Outlander PHEV’s Range: what to expect
There are two important facts you need to know about the Mitsubishi Outlander PHEV: About 500 kilometres/310 miles. Eleven bucks.
Yup, if you nerd it up and stick close to home, you can slash your fuel costs like crazy. I proved it in a week of city-only driving involving a series of trips that rarely strayed over the PHEV’s fully electric range of about 40 kilometres/25 miles (based on my real-life experience).
Doing so, however, requires rigor and discipline. If you have to make two trips in one day, you probably have to use fossil fuels for one of them. That’s because taking the PHEV’s battery from fully drained to locked and loaded is no small task – typically, about 13 hours on 8 amp household current.
Fast chargers will load the car up in a fraction of that time (about 30 minutes on DC charge will get you to 80 per cent), if you’re on the highway and are willing to pay for your power (about $20 an hour in Alberta, Canada).
The PHEV SUV advantage
The joy of plug-in hybrids, of course, is the elimination of range anxiety. Short-range city trips are virtually “free” on electric, but if you have to head out for a highway trip, there’s a 2.0-litre, four cylinder gasoline engine that will get you wherever you need to go – albeit at a modest pace.
The engine pushes out a mere 117 horsepower, and 137 lb.-ft. of torque, although the electric motors boost that when you have some juice on supply.
Transport Canada rates fuel economy at 3.2 litres/100 km. On the brown-to-green scale of environmentalism, that puts you at a solid khaki.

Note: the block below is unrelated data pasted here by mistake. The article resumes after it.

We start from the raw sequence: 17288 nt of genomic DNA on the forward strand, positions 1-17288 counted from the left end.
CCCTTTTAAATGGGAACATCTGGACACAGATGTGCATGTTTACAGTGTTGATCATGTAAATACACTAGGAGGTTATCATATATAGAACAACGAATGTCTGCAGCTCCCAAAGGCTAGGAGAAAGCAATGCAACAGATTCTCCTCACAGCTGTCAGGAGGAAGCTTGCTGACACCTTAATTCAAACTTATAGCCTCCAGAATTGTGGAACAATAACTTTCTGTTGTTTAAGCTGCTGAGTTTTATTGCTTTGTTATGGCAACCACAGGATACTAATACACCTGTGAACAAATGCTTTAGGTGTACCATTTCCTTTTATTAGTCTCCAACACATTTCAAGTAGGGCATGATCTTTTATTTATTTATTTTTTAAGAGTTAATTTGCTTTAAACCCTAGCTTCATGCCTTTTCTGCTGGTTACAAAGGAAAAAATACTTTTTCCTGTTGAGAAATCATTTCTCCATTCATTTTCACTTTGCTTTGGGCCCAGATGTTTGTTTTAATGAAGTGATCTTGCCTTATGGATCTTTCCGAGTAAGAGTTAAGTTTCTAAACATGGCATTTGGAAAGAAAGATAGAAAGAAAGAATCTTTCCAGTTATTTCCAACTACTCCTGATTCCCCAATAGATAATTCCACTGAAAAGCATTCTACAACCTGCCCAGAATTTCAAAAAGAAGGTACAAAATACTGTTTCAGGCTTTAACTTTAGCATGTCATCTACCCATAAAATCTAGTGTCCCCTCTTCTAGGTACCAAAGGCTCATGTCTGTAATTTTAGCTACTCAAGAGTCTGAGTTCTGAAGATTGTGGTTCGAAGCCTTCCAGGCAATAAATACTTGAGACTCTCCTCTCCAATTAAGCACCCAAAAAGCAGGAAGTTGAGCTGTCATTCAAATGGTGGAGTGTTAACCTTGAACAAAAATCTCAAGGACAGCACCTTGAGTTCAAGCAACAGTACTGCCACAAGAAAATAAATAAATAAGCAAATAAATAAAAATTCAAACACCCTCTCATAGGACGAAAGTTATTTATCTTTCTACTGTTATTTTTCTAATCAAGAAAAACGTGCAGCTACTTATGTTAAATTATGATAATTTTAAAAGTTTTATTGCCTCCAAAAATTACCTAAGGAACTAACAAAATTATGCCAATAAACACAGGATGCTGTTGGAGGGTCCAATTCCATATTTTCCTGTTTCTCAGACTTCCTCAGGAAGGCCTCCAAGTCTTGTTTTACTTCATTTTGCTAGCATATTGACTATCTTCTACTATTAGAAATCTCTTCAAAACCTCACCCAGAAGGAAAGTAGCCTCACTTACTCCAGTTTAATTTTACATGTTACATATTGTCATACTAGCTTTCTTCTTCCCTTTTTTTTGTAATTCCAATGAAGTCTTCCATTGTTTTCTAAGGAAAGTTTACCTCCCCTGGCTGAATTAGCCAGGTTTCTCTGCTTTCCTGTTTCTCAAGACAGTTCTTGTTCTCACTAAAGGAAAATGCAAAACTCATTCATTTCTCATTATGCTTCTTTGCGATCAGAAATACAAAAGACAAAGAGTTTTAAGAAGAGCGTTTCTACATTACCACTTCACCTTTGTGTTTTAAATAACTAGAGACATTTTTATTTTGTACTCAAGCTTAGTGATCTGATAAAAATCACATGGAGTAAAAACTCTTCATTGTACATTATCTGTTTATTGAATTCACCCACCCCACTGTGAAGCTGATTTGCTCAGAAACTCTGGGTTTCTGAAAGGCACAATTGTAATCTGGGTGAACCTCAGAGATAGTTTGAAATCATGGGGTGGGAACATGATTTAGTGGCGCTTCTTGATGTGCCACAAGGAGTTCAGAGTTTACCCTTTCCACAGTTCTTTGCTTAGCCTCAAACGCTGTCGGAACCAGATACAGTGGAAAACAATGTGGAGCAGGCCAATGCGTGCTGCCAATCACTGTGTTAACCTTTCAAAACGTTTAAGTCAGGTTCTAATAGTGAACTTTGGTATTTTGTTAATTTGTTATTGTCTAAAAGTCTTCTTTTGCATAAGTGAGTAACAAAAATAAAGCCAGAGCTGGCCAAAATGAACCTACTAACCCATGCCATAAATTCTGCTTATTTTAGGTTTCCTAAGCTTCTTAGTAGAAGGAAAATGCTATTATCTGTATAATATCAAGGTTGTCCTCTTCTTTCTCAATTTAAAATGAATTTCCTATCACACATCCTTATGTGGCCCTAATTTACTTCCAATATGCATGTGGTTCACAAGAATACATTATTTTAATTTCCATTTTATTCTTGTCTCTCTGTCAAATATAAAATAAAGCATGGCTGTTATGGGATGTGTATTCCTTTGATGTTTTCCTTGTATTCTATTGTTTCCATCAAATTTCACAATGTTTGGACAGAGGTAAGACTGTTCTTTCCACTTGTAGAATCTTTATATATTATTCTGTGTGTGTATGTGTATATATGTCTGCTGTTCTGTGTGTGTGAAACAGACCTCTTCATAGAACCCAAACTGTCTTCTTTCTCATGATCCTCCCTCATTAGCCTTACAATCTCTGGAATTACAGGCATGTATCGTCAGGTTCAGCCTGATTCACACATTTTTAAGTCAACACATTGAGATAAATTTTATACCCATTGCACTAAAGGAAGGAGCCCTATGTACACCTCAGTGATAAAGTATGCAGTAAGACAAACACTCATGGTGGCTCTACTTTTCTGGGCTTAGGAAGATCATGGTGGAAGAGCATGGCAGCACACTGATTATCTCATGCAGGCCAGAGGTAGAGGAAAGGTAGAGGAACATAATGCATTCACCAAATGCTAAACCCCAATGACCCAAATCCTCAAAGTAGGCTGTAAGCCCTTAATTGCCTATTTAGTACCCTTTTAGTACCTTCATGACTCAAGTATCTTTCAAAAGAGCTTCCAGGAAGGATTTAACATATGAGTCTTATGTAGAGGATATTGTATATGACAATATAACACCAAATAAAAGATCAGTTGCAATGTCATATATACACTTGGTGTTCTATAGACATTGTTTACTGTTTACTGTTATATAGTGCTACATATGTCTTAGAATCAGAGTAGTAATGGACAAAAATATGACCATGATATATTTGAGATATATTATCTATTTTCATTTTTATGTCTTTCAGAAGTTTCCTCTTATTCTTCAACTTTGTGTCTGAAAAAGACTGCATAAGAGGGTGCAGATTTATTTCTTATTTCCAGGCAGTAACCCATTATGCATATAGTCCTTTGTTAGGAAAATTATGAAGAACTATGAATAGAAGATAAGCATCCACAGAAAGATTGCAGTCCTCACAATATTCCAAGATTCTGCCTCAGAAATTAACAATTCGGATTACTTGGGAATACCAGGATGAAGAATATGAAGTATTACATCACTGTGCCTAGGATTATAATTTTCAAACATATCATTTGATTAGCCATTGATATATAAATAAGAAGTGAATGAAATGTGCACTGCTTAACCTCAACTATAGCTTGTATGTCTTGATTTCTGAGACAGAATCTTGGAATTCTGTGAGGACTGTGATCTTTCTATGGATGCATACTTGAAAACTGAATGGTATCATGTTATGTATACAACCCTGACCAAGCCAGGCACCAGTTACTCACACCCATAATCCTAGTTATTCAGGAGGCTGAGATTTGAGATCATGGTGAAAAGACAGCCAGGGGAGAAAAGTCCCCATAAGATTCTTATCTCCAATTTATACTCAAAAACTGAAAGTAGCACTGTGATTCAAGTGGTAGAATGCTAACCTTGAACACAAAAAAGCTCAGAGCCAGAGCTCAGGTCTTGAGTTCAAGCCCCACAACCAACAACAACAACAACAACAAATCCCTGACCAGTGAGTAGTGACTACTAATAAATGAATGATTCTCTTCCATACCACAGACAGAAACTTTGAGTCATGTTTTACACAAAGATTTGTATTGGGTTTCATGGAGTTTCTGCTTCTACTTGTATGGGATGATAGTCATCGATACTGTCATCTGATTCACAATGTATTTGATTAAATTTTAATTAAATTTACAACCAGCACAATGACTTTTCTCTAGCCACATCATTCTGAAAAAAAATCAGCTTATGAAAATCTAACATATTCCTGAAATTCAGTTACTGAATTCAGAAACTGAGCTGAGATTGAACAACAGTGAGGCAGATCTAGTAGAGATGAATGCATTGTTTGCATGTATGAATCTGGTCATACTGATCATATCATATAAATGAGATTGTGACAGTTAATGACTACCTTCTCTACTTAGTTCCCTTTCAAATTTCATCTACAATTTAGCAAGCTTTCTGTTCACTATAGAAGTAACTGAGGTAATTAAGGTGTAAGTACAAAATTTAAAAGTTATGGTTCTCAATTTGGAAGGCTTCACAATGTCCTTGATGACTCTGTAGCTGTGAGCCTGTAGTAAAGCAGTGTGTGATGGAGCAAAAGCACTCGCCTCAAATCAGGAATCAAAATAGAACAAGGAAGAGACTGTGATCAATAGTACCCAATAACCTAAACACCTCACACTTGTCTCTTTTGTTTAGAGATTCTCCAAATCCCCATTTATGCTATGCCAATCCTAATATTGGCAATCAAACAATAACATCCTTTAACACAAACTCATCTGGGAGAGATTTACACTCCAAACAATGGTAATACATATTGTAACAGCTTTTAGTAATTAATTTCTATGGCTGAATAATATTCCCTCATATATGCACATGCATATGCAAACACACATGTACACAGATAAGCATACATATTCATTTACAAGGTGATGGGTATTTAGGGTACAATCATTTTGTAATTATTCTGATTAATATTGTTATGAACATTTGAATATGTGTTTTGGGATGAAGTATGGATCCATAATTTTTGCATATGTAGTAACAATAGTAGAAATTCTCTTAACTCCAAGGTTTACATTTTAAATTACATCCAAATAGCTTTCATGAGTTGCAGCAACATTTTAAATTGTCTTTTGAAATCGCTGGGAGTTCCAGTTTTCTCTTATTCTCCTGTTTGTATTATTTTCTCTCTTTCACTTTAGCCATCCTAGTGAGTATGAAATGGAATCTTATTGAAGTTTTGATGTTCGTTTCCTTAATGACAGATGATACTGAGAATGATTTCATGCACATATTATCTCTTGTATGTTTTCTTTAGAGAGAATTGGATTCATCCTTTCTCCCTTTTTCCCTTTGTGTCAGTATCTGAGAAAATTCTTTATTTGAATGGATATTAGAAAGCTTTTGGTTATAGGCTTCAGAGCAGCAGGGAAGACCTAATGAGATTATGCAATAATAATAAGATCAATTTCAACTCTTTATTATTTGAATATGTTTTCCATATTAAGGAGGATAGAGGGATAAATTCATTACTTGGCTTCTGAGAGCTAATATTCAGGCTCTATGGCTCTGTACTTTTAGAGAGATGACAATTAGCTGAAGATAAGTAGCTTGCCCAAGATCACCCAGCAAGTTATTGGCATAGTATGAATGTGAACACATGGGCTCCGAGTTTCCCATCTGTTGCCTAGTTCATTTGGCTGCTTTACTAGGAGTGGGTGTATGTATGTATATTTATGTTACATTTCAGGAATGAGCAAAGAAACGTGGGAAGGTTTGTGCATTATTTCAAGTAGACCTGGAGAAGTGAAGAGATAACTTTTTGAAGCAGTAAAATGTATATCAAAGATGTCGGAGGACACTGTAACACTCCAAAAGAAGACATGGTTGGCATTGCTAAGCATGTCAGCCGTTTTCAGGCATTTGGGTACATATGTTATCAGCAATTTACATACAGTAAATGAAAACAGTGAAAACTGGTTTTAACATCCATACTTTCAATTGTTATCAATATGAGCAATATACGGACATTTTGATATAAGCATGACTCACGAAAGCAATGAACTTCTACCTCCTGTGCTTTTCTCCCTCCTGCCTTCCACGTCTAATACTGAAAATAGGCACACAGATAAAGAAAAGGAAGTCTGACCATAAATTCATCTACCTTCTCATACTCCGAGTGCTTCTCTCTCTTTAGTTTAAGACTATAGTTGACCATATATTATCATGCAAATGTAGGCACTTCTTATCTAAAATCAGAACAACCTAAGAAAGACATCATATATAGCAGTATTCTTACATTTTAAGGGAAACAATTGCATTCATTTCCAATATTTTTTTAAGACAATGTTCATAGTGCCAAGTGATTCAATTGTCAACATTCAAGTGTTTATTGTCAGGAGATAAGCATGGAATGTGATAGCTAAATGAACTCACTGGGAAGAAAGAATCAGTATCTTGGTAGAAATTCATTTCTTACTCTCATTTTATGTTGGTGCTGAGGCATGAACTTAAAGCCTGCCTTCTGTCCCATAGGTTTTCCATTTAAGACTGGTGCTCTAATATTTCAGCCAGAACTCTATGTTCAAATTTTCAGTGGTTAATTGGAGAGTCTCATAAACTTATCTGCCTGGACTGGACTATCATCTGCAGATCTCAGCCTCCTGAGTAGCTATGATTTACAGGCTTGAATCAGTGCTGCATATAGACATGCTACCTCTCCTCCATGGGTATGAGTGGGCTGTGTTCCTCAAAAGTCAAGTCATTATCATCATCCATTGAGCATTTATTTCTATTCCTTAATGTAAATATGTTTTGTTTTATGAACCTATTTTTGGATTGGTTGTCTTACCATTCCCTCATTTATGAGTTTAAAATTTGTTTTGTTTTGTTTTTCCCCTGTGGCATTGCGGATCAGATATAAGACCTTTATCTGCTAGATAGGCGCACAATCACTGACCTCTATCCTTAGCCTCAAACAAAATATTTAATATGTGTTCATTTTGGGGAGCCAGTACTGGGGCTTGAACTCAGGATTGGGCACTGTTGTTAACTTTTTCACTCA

For more on the specs, read also see Outlander PHEV Specs: Closer Look By The Numbers
Price: is this hybrid sport utility worth it?
There’s more to the Outlander PHEV than just great fuel economy. Unlike its competitors, it is actually affordable, with prices that start at C$43,498 or US$35,795. Compare that to Volvo XC90 (previewed here), which is unquestionably more refined than the PHEV but starts at C$66,300 or US$48,195, or about 50 per cent higher than the Mitsubishi.
That’s probably a big part of why the PHEV is not only Canada’s top-selling plug-in hybrid (about one-quarter of the market), but also the biggest selling such vehicle in the world.
And there is much to admire in this compact machine. It is enabled to run AWD in fully electric mode. It is also the only plug-in hybrid with a quick charge option.
Driving Impressions: how is Mitsu’s new SUV on the road?
The vehicle is surprisingly pleasant to drive. The PHEV has a tight turning circle that lets you execute on illegal U-turn quicker than a cop can click on his lights. Its steering is responsive, but the suspension is a bit wobbly for a putative off-roader.
I loved the ability to adjust the regenerative braking on the fly, using the paddle-shift style levers on the steering wheel. If you want to coast, you can click into B0 or B1 mode, and there is virtually no drag on deceleration. Maxing out at B4 or B5, however, optimizes regeneration and slows the PHEV down like you were standing on the brakes. Less wear on the brakes, and more power to your battery.
I found myself playing with the paddles to try to optimize both acceleration and regen. It seems this car is made for hypermilers, like me.
Other features for 2019
This is part of the third generation of Outlanders, introduced in 2014. This year’s model adds air vents and USB port for rear passengers, LED headlights on the GT trim, snazzier wheels, and enhanced battery warranty.
The cabin quality generally seems to be a bit sloppy in fit, and squeaks and rattles were already creeping in. Acceleration is – let’s be kind, and say – modest.
Takeaway: should you buy the 2019 Outlander PHEV?
The PHEV is far from perfect. If refinement is your top priority, then gas-only options will give you more polished products for the money. However, if you want a truly green SUV, then the PHEV brings power to the masses. And that is a good thing.
For more 2019 and 2020 SUVs, check out this guide.